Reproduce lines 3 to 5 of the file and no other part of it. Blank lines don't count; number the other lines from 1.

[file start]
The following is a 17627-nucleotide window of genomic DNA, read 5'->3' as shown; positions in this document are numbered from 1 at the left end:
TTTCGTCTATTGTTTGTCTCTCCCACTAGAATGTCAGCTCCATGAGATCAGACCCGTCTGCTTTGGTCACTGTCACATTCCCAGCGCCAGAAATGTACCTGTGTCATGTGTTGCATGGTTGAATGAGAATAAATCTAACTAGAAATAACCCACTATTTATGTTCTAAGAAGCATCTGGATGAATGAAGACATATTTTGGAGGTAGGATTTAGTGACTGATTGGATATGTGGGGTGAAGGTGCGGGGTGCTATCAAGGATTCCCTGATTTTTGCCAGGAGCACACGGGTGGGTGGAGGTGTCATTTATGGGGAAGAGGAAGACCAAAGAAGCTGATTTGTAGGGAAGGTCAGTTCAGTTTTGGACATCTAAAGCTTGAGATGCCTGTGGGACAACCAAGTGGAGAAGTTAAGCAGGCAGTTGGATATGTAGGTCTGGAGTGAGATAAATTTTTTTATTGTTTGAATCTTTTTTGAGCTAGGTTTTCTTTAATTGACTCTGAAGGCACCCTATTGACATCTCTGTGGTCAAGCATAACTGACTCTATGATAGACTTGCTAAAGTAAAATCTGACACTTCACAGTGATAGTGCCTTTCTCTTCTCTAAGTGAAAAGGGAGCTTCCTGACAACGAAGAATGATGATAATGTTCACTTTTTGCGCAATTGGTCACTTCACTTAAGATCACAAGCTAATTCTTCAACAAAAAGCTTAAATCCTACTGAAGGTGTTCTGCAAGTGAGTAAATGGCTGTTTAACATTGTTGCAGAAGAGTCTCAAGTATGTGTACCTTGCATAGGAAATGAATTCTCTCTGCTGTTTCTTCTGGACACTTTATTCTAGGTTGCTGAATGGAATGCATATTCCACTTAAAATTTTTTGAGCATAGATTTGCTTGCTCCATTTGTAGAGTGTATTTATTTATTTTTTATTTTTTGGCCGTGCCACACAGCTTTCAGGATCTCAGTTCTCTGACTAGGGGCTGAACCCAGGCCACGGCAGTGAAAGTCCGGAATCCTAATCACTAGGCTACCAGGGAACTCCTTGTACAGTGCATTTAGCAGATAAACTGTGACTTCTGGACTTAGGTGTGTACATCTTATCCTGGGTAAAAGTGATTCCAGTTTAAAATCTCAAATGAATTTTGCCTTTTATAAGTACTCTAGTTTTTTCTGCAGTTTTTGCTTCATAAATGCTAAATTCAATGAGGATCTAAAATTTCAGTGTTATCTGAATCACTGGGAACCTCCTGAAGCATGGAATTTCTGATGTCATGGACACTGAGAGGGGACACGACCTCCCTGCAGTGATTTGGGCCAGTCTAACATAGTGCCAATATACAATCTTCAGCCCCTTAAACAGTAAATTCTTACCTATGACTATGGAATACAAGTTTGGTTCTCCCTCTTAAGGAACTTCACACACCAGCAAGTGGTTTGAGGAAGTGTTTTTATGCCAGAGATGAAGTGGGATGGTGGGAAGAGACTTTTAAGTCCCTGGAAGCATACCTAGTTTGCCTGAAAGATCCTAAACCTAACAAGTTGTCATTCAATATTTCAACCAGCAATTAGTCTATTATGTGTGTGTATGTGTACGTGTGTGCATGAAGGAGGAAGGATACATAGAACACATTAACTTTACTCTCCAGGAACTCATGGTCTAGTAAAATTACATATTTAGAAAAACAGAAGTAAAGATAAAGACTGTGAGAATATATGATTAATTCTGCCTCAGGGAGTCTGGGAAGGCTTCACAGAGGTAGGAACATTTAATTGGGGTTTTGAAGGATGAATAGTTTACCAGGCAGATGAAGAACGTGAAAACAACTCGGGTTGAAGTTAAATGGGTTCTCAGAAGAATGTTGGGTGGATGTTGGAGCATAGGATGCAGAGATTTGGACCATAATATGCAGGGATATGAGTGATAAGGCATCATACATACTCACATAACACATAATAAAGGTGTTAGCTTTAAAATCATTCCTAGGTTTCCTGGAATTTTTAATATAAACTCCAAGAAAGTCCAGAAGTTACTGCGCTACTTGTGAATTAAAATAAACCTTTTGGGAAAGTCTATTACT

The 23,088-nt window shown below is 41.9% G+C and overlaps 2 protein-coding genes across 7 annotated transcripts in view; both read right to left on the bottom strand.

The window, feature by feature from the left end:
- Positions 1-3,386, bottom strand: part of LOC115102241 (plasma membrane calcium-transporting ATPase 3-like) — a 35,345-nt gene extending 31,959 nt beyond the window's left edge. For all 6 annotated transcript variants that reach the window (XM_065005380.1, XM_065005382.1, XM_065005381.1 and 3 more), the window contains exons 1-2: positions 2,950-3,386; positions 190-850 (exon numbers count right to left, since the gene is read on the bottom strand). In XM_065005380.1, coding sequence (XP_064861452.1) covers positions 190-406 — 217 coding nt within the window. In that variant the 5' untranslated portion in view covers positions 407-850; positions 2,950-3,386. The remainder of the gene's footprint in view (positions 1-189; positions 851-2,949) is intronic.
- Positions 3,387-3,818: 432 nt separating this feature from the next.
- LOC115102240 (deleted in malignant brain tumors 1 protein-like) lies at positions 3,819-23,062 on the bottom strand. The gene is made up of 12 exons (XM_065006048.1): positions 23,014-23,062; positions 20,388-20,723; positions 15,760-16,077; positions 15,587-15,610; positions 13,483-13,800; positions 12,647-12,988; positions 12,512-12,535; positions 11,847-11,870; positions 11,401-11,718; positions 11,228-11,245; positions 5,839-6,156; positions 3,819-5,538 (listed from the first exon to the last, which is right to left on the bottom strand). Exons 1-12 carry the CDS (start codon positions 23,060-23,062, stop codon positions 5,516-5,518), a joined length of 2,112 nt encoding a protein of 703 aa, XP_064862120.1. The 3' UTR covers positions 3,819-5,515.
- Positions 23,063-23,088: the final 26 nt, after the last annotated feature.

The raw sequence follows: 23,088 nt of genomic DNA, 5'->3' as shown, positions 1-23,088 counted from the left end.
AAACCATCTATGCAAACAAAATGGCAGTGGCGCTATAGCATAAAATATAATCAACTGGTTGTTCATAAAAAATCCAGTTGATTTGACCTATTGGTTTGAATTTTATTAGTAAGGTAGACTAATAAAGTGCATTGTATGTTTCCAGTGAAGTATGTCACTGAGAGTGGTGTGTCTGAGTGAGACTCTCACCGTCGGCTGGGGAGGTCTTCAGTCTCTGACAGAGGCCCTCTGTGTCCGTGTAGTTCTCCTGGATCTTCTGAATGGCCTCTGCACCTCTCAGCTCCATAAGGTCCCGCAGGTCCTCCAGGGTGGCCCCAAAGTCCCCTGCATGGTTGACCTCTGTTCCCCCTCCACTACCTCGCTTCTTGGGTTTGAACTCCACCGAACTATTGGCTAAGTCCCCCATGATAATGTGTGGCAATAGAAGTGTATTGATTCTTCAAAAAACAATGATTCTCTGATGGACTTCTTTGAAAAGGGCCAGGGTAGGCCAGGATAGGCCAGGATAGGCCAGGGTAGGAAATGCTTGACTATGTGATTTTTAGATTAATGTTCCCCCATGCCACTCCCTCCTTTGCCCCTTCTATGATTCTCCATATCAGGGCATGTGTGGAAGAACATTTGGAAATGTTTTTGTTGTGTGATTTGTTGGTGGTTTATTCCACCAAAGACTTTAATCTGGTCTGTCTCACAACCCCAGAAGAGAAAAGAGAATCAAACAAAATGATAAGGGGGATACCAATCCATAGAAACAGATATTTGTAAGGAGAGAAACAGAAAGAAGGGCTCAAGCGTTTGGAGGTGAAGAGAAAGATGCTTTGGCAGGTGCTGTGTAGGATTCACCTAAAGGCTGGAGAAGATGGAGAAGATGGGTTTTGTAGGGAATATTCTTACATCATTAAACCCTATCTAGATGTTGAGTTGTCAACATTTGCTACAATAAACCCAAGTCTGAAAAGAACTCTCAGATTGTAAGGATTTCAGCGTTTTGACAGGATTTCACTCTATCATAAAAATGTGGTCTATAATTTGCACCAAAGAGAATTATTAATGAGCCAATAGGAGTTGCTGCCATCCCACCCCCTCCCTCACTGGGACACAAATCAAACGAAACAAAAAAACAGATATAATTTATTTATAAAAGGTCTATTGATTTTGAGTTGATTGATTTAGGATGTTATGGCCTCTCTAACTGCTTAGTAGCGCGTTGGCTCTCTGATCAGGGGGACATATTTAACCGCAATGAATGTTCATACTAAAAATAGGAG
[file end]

The 23,088-nt window shown below is 41.9% G+C and overlaps 2 protein-coding genes across 7 annotated transcripts in view; both read right to left on the bottom strand.

The window, feature by feature from the left end:
- Positions 1-3,386, bottom strand: part of LOC115102241 (plasma membrane calcium-transporting ATPase 3-like) — a 35,345-nt gene extending 31,959 nt beyond the window's left edge. For all 6 annotated transcript variants that reach the window (XM_065005380.1, XM_065005382.1, XM_065005381.1 and 3 more), the window contains exons 1-2: positions 2,950-3,386; positions 190-850 (exon numbers count right to left, since the gene is read on the bottom strand). In XM_065005380.1, coding sequence (XP_064861452.1) covers positions 190-406 — 217 coding nt within the window. In that variant the 5' untranslated portion in view covers positions 407-850; positions 2,950-3,386. The remainder of the gene's footprint in view (positions 1-189; positions 851-2,949) is intronic.